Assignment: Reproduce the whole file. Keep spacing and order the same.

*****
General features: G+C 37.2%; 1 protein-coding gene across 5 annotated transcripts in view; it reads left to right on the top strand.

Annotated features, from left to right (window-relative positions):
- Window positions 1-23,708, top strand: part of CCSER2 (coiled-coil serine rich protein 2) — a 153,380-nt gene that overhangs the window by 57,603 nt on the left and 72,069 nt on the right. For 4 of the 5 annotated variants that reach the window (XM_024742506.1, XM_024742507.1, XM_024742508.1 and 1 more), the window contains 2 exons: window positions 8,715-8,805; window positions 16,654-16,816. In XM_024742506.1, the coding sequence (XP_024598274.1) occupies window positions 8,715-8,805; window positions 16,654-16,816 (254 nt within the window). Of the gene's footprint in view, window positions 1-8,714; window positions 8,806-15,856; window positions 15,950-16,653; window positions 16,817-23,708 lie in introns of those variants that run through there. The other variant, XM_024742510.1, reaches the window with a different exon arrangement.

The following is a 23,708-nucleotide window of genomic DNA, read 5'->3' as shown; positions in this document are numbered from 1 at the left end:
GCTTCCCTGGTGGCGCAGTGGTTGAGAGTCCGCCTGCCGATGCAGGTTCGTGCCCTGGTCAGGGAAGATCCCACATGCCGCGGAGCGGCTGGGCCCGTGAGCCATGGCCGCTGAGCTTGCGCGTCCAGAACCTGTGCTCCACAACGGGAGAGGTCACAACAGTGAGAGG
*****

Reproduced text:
General features: G+C 37.2%; 1 protein-coding gene across 5 annotated transcripts in view; it reads left to right on the top strand.

Annotated features, from left to right (window-relative positions):
- Window positions 1-23,708, top strand: part of CCSER2 (coiled-coil serine rich protein 2) — a 153,380-nt gene that overhangs the window by 57,603 nt on the left and 72,069 nt on the right. For 4 of the 5 annotated variants that reach the window (XM_024742506.1, XM_024742507.1, XM_024742508.1 and 1 more), the window contains 2 exons: window positions 8,715-8,805; window positions 16,654-16,816. In XM_024742506.1, the coding sequence (XP_024598274.1) occupies window positions 8,715-8,805; window positions 16,654-16,816 (254 nt within the window). Of the gene's footprint in view, window positions 1-8,714; window positions 8,806-15,856; window positions 15,950-16,653; window positions 16,817-23,708 lie in introns of those variants that run through there. The other variant, XM_024742510.1, reaches the window with a different exon arrangement.

The following is a 23,708-nucleotide window of genomic DNA, read 5'->3' as shown; positions in this document are numbered from 1 at the left end:
GCTTCCCTGGTGGCGCAGTGGTTGAGAGTCCGCCTGCCGATGCAGGTTCGTGCCCTGGTCAGGGAAGATCCCACATGCCGCGGAGCGGCTGGGCCCGTGAGCCATGGCCGCTGAGCTTGCGCGTCCAGAACCTGTGCTCCACAACGGGAGAGGTCACAACAGTGAGAGG